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Contemplating today's Gospel

Today's Gospel + homily (in 300 words)

Solemnity of Most Sacred Heart of Jesus (C)

1st Reading (Ezek 34:11-16): Thus says the Lord God: «I myself will look after and tend my sheep. As a shepherd tends his flock when he finds himself among his scattered sheep, so will I tend my sheep. I will rescue them from every place where they were scattered when it was cloudy and dark. I will lead them out from among the peoples and gather them from the foreign lands; I will bring them back to their own country and pasture them upon the mountains of Israel in the land's ravines and all its inhabited places. In good pastures will I pasture them, and on the mountain heights of Israel shall be their grazing ground. There they shall lie down on good grazing ground, and in rich pastures shall they be pastured on the mountains of Israel. I myself will pasture my sheep; I myself will give them rest, says the Lord God. The lost I will seek out, the strayed I will bring back, the injured I will bind up, the sick I will heal, but the sleek and the strong I will destroy, shepherding them rightly».
Responsorial Psalm: 22
R/. The Lord is my shepherd; there is nothing I shall want.
The Lord is my shepherd; I shall not want. In verdant pastures he gives me repose; beside restful waters he leads me; he refreshes my soul.

He guides me in right paths for his name's sake. Even though I walk in the dark valley I fear no evil; for you are at my side with your rod and your staff that give me courage.

You spread the table before me in the sight of my foes; you anoint my head with oil; my cup overflows.

Only goodness and kindness follow me all the days of my life; and I shall dwell in the house of the Lord for years to come.
2nd Reading (Rom 5:5-11): Brothers and sisters: The love of God has been poured out into our hearts through the Holy Spirit that has been given to us. For Christ, while we were still helpless, died at the appointed time for the ungodly. Indeed, only with difficulty does one die for a just person, though perhaps for a good person one might even find courage to die. But God proves his love for us in that while we were still sinners Christ died for us.

How much more then, since we are now justified by his blood, will we be saved through him from the wrath. Indeed, if, while we were enemies, we were reconciled to God through the death of his Son, how much more, once reconciled, will we be saved by his life. Not only that, but we also boast of God through our Lord Jesus Christ, through whom we have now received reconciliation.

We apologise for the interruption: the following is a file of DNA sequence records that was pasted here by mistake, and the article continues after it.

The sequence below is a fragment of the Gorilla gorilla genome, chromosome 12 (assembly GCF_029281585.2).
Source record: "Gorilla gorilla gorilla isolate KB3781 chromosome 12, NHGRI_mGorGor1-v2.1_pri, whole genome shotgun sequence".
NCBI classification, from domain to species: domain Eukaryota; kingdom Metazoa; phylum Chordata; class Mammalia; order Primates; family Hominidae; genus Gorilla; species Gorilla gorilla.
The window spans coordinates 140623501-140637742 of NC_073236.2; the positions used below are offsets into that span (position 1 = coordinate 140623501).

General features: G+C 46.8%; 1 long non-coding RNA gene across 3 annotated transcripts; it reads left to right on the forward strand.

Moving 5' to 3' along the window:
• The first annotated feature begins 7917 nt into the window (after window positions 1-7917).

Versicle before the Gospel (Jn 10:14): Alleluia. I am the good shepherd, says the Lord, I know my sheep, and mine know me. Alleluia.
Gospel text (Lk 15:3-7): Jesus addressed this parable to the Pharisees and scribes: "What man among you having a hundred sheep and losing one of them would not leave the ninety-nine in the desert and go after the lost one until he finds it? And when he does find it, he sets it on his shoulders with great joy and, upon his arrival home, he calls together his friends and neighbors and says to them, 'Rejoice with me because I have found my lost sheep.' I tell you, in just the same way there will be more joy in heaven over one sinner who repents than over ninety-nine righteous people who have no need of repentance."

“Rejoice with me because I have found my lost sheep”

Fr. Pedro IGLESIAS Martínez (Rubí, Barcelona, Spain)

Today we celebrate the Solemnity of the Most Sacred Heart of Jesus. From time immemorial, people have been “physically” placing in their hearts the best and the worst of the human race. Christ shows us his, with the scars of our sins, as a symbol of his love for all people, and it is from this very Heart, where past, present and future History is revitalized and renewed, where we can contemplate and understand the joy of He who has found what He had lost.

“Rejoice with me because I have found my lost sheep” (Lk 9:6). When we hear these words, we always tend to place ourselves in the group of the ninety-nine upright who do not need to repent, and observe “from a distance” how Jesus offers salvation to others who happen to be much worse than us. Not at all! Jesus' joy has a name and a face: mine, yours, his... we all are “the lost sheep” because of our sins; so we better stop adding fuel to the flames of our arrogance, while we think we are fully converted.

We live in a time where the concept of sin is played down or is even denied, where the Sacrament of Penance is considered by some as something hard, sad, and obsolete. But the Lord, in his parable, speaks only of celebration, and He does not do it only here, but all throughout the Gospels. Zaccheus, after having been forgiven, invites Jesus to eat to celebrate his conversion (cf. Lk 19:1-9); the prodigal's father forgives him and offers a party for his return (cf. Lk 15,11-32), and the Good Shepherd rejoices for his found lamb that had wandered off the trail.

St. Josemaria Escrivá said: “A man is worth what his heart is worth.” Let us meditate from Luke's Gospel whether the price —which appears on our heart's price tag— compares with the ransom the Sacred Heart of Jesus has paid for each one of us.

Thoughts on Today's Gospel

  • “And you, redeemed man, see Who is hanging for you on the cross; how great He is.” (Saint Bonaventure)

  • “The very core of Christianity is expressed in the heart of Jesus: the Love that saves us and even now makes us live in the eternity of God.” (Benedict XVI)

  • “The Gospel is the revelation in Jesus Christ of God's mercy to sinners. The angel announced to Joseph: ‘You shall call his name Jesus, for he will save his people from their sins’ (Mt 1:21). The same is true of the Eucharist, the sacrament of redemption: ‘This is my blood of the covenant, which is poured out for many for the forgiveness of sins’ (Mt 26:28).” (Catechism of the Catholic Church, Nº 1846)